Conservatives at CPAC Criticize—and Misunderstand—Section 230

A senator, a state attorney general, and a former congressman excoriated the law while getting much of it wrong.


Florida Gov. Ron DeSantis skipped this year's Conservative Political Action Conference (CPAC), but his ideas were still on display.

Conservatives and Republican officeholders gathered in the Washington, D.C., area for the first time since the onset of the COVID-19 pandemic. Featured among the schedule of events and appearances was one talk titled "Big Tech– Break 'em Up, Bust 'em Up, Put 'em in Jail." Panelists included Sen. Mike Braun (R–Ind.), Florida attorney general Ashley Moody, and former Rep. Devin Nunes (R–Calif.), who served nearly two decades in the U.S. House before resigning in order to serve as CEO of Truth Social, former President Donald Trump's social media service.

While nominally about Big Tech companies and their role in everyday Americans' lives, the discussion touched on Section 230, the 1996 law that protects online platforms from legal liability for most content their users post. It allowed the internet to grow from nascency to ubiquity, but politicians on both the right and the left think it should be reformed or simply repealed.

Each panelist has an unimpressive pedigree on free speech and internet freedom. Braun cosponsored the 21st Century FREE Speech Act, which would have replaced Section 230 with "more limited protections." While in Congress, Nunes filed numerous lawsuits alleging hundreds of millions of dollars in defamation claims against people and personalities who said mean things about him on Twitter. And Moody, as Florida's top law enforcement official, is defending the state's blatantly unconstitutional social media law which DeSantis championed as "guarantee[ing] protection against the Silicon Valley elites."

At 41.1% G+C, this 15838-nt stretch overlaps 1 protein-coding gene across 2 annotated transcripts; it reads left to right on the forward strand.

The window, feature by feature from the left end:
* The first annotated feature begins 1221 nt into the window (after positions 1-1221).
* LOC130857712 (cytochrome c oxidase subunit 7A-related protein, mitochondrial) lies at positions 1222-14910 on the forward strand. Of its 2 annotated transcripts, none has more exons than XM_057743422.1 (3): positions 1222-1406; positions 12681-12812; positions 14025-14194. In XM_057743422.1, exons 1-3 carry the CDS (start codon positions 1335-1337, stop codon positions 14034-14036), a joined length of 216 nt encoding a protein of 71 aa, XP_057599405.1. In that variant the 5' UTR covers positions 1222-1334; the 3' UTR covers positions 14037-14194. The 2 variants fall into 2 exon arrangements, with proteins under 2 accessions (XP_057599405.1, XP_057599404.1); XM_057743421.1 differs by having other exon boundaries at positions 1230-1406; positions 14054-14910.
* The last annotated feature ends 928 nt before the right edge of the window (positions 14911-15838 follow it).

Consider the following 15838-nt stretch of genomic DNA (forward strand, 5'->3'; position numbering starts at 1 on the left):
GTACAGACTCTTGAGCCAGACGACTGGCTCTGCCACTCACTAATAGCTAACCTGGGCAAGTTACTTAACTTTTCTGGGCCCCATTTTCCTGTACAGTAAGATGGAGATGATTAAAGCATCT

On stage, the panelists complained about Section 230 and its effect on the internet. Braun complained that "Most of us do not get the benefit of having laws put in your favor—everybody else can get sued for whatever they do wrong," implying that tech companies cannot.

When asked to explain Section 230, Moody mischaracterized the law, saying it allows platforms to "publish information and not be held liable." The law does protect platforms from liability for what users post: If you publish information to a website, then you can be held liable for the content. The entire purpose of Section 230 is to place the liability on whoever created that content. If somebody posts something defamatory on Facebook or Twitter, then Facebook or Twitter cannot be held liable because they were not responsible for crafting the message.

The panel's moderator, Dan Schneider of the Media Research Center, lauded that all three panelists were "fighting…the good fight." Unfortunately, all of the panelists misunderstood what Section 230 does and what it's good for.